Basketball Reasons, an NBA place

An NBA place from an NBA writer

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Carmelo Anthony’s ‘unfinished business’ with the Knicks


(Cary Edmondson - USA TODAY Images)

Carmelo Anthony tested the free agency waters this summer but in the end the promise of a new era led by Phil Jackson, calling Madison Square Garden home and some “unfinished business” with the New York Knicks kept the prolific scorer in the Big Apple.

Anthony spoke with reporters during Knicks media day about his free agency process, saying ”from a basketball standpoint it probably would’ve been maybe the greatest thing to do, but for me personally I wouldn’t have felt right with myself. Knowing that I wanted to come here, I kind of forced my way here to New York and I have some unfinished business to take care of.”

Anthony’s correct. He did force his way to New York. After leading the Denver Nuggets to the playoffs for seven straight years — a streak that dated back to his rookie season — he was done being dispatched in the Western Conference. New York needed a superstar to bring a new era of basketball greatness to the city. The Nuggets needed a premium package to absorb the hit losing a player of Anthony’s stature would mean to the franchise. Ultimately they found the right mix of players and contracts and Anthony was set to be the Knicks’ renassaince man.

Only it hasn’t gone that way thus far.

Sure, Anthony captured a scoring title in 2013, but the Knicks have seen just 17 playoff games since he joined the franchise in 2011. They missed the postseason entirely last season despite a weak Eastern Conference that continues to improve while the Knicks stagnate. The kind of success the Knicks, and Anthony, are starving for is the kind of success their two new leaders — Phil Jackson and Derek Fisher — know a thing or two about.

New York needs more than the Triangle offense and “championship experience” to deliver a title, though. We’ve also learned the Knicks need more than Carmelo Anthony’s devastating array of offensive skills to score the level of success that’s been alien to the franchise since 1973. New York begins a long transition this season, trying to find the right mix of personnel that will thrive in a new system. Tyson Chandler, their defensive anchor, was shown the door in favor of a great shooting point guard in Jose Calderon. That’s only a small step in the Zen Master blueprint.

Jackson and Fisher were given the opportunity to have the kind of weapon needed as the centerpiece of the Triangle offense, but it wasn’t painless. Anthony’s extension won’t give the Knicks the kind of salary cap flexibility Jackson publicly challenged the superstar to give him, eating up $124 million over the next five seasons. Anthony wanted to be paid like a superstar, and the Knicks rewarded the one-time scoring champ with the kind of salary figure he felt he deserved.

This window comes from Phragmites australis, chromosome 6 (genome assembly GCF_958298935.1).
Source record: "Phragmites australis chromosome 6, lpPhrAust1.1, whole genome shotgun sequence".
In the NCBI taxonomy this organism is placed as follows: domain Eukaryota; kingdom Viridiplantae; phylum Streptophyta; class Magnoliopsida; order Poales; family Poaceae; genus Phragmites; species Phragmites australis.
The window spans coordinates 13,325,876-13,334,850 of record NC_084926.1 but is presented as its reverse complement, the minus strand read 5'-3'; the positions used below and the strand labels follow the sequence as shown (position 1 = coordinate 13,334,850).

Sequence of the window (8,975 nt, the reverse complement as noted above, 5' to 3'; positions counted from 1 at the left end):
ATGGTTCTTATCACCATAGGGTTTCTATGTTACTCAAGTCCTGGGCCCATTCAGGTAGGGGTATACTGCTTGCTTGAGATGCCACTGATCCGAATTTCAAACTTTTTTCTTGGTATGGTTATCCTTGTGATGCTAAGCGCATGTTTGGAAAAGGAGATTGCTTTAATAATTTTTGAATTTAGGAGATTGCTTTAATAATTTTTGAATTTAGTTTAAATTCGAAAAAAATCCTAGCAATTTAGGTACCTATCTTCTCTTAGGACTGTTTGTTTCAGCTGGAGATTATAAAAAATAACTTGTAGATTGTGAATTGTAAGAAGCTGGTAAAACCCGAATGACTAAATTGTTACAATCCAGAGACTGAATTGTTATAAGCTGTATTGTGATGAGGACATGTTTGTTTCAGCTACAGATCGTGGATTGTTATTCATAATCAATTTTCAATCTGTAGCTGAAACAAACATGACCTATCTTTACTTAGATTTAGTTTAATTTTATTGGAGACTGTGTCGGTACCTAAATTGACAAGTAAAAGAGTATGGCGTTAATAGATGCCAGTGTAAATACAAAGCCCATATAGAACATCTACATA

For now, though, the Knicks are stuck in neutral. Their salary structure left little wiggle room for Jackson to work with once he climbed on board. The Knicks will have to stomach paying the frontcourt duo of Andrea Bargnani and Amar’e Stoudemire a combined $34.9 million before Jackson has the kind of canvas necessary to paint dreams of a Larry O’Brien trophy into the minds of Knicks fans and their franchise centerpiece.

Anthony knows it won’t be an immediate turnaround for the Knicks. The roster remains largely unchanged, and a new system without all of the puzzle pieces in place can only go so far. He’ll remain patient, for now, but it won’t last forever. Just ask the Nuggets or, better yet, ask the man himself.

”I’m willing to be patient. Now how long I’m willing to be patient? I can’t really tell you that,” Anthony told media. “But I’m willing to be patient. I’m willing to take risks, I’m willing to take that chance.”

It’s patience and the desire to deliver on the promise of titles that has Carmelo Anthony and the Knicks married heading into a brand new season. For now, at least.

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Growth, decay, transformation

Walter White lived a life defined by neutral colored clothing and teaching basic chemistry to a classroom of students that didn’t give a damn about what he had to say and could never understand what he wanted to say, but this is the place where Mr. White summarized Breaking Bad and gave his most important lesson:

"It is growth, then decay, then transformation."


Walt was growing from the first moment he was on screen, in his undies, recording a message for his family. Growing into a second life — a split personality — he could never imagine would become the infamous man named Heisenberg. International meth dealer, murderer of DEA agents, destroyer of families.

He grew, and he grew, and he grew — oh, how far Walter and Heisenberg took one another. The cancer had gone into remission and he amassed $80 million worth of greenbacks. A mound of money that Skyler White had “no earthly idea” how to quantify and Huell turned into a day-bed. No matter how uncomfortable those hard, tightly packed stacks of money felt against his back it was a thrill he couldn’t shy away from.

That stiff bed provided more satisfaction to Huell than it ever has, and possibly ever will, to the traumatic duo of Walt and Heisenberg.

The two peaked — they reached their goal and had nothing left to achieve. His money was made — the era of Mr. Blue Sky had come to an end. From using Badger, Skinny Pete and Combo as drug peddlers on enemy corners to Lydia blowing Europe’s hair back, they did it. Mr. White was back in control, Heisenberg could go into hibernation.

He climbed to the top of the mountain and became the world’s finest meth cook. An achievement he could never lay claim to as Walter White but his buddy Heisenberg could hang his pork pie hat on. The growth had stopped, there was nothing left to wait for but decay.  


Five-and-a-half seasons of Breaking Bad have been about the growth of a meth business empire. The decay has come swift and without mercy for both Walter and Heisenberg over the final half-act of the series. The calculated professor of destruction finally began losing.

Heisenberg lost his partner in Jesse Pinkman, his empire to neo-Nazis and wide-eyed student of Mr. Heisenberg in Todd, and what had kept him alive this long — his fast-acting, problem-solving brain — to the emotions of Walter White.